Firebase android

Enter the package name. You can get your package name from android/app/build.gradle.

Click Register App and then download the google-services.json file. Put the google-services.json file in the android/app directory.

That’s it. The remaining necessary code is already in the starter project. Next, you’ll configure your iOS project to access Firebase.

Setting Up The iOS Project

To configure the iOS project to access your Firebase project, follow these steps:

Click Add app to add a new app.

Add new Device Firebase

Click the iOS button to add the iOS app.

Add Firebase IOS device

Enter the bundle ID, the same one you used when setting up the android app. Additionally, you can open ios/Runner.xcodeproj/project.pbxproj and search for PRODUCT_BUNDLE_IDENTIFIER.

IOS Bundle ID

Click Register App and then download GoogleService-Info.plist. Move the file to the ios/Runner folder by replacing the existing GoogleService-Info.plist.

Now, open the iOS project in Xcode. In Xcode, right-click the Runner folder and choose Add files to Runner….

Finally, add GoogleService-Info.plist.

Good job. :]

The rest of the necessary code is already in the starter project. With the devices set up, you only need to set up the services the project uses.

Setting Up Authentication and Firestore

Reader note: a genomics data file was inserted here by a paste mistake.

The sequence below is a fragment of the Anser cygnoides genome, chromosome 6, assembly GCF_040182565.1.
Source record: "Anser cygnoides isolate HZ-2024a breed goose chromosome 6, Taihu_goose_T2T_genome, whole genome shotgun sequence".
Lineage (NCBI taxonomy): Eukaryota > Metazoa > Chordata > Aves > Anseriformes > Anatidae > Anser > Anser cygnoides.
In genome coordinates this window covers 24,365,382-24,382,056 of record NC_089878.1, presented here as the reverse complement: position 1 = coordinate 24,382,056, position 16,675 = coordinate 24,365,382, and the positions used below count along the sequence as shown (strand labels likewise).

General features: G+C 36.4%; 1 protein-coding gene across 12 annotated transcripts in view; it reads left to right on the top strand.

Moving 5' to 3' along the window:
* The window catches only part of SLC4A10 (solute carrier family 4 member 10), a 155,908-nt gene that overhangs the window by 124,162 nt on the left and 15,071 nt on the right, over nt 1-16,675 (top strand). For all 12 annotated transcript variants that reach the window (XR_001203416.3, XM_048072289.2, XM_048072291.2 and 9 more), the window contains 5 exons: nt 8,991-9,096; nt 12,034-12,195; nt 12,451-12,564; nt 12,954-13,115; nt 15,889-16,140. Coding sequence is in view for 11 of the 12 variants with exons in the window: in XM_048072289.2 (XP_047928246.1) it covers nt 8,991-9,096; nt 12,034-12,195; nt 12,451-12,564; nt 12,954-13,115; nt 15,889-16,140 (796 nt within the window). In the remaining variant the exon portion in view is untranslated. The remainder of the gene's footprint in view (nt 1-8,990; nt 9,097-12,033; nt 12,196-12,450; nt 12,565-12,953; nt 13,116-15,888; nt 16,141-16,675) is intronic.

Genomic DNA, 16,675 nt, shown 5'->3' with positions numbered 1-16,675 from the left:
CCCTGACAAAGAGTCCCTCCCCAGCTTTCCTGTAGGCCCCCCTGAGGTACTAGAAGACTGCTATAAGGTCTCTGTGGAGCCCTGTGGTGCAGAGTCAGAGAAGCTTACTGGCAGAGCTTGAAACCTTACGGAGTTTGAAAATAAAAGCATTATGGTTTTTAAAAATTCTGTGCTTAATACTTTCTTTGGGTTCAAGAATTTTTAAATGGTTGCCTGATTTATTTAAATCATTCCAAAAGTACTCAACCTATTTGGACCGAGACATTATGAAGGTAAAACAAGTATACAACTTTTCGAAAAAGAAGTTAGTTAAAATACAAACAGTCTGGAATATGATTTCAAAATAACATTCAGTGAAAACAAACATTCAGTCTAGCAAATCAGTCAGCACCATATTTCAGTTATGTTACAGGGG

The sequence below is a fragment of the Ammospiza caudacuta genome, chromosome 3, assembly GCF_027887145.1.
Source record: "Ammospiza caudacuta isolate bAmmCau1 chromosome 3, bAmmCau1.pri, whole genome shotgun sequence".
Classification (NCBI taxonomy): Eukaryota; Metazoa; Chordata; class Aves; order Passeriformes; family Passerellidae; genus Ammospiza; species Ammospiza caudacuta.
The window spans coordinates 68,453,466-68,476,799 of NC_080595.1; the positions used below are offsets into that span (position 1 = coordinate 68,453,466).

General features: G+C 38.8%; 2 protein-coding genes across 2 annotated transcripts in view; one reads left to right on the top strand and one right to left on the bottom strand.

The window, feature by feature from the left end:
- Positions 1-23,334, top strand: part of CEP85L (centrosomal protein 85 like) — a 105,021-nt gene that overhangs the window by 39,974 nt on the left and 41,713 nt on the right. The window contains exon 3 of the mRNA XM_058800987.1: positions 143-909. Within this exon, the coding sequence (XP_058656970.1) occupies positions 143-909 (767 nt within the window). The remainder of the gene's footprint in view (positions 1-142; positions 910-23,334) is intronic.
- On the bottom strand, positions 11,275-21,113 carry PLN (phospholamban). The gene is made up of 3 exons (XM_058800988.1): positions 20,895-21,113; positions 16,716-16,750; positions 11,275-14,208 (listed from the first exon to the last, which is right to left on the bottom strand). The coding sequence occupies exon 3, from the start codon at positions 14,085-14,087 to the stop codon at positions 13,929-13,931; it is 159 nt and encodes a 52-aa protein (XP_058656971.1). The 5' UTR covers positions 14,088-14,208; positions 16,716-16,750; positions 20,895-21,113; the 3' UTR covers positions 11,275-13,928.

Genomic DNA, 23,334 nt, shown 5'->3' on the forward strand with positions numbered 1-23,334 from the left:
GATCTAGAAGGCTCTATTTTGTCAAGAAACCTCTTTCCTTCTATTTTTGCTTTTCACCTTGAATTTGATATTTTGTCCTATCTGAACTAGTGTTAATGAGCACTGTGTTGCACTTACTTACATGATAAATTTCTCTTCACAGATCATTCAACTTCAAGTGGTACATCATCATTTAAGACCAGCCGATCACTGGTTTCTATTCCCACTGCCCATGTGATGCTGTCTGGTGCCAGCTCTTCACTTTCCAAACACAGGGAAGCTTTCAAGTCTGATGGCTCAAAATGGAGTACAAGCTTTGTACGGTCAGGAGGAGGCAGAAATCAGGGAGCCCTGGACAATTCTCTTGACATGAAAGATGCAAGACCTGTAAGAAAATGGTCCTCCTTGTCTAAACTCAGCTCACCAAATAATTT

This section will guide you through the steps required to set up Authentication and Firestore services.

In the authentication tab, click Get started.

Firebase Authentication Getting Started

In the Sign-in method tab, select Email/Password.

Firebase sign in screen

Then enable the Email/Password toggle button and click Save.

Enable email/password firebase

In the Firestore Database tab, click the Create Database button.

Firestore Getting Started

Select Start in test mode and click next.

Firestore enable test mode

Click the next.

Bravo! You successfully added the devices. Finally, you need to configure your Firebase project. To do this, head over to the Firebase documentation and follow step one and step two.

Build and run the project. You’ll see the login and sign up page:

Flutter integration Test Starter

You’re ready to explore the starter project.

Exploring the Starter Project

Explore the starter project. You’ll see that it uses Provider for state management and Firebase for authentication and storage.

The home screen displays the user’s ideas. An idea is stored in a collection named ideas in Firestore.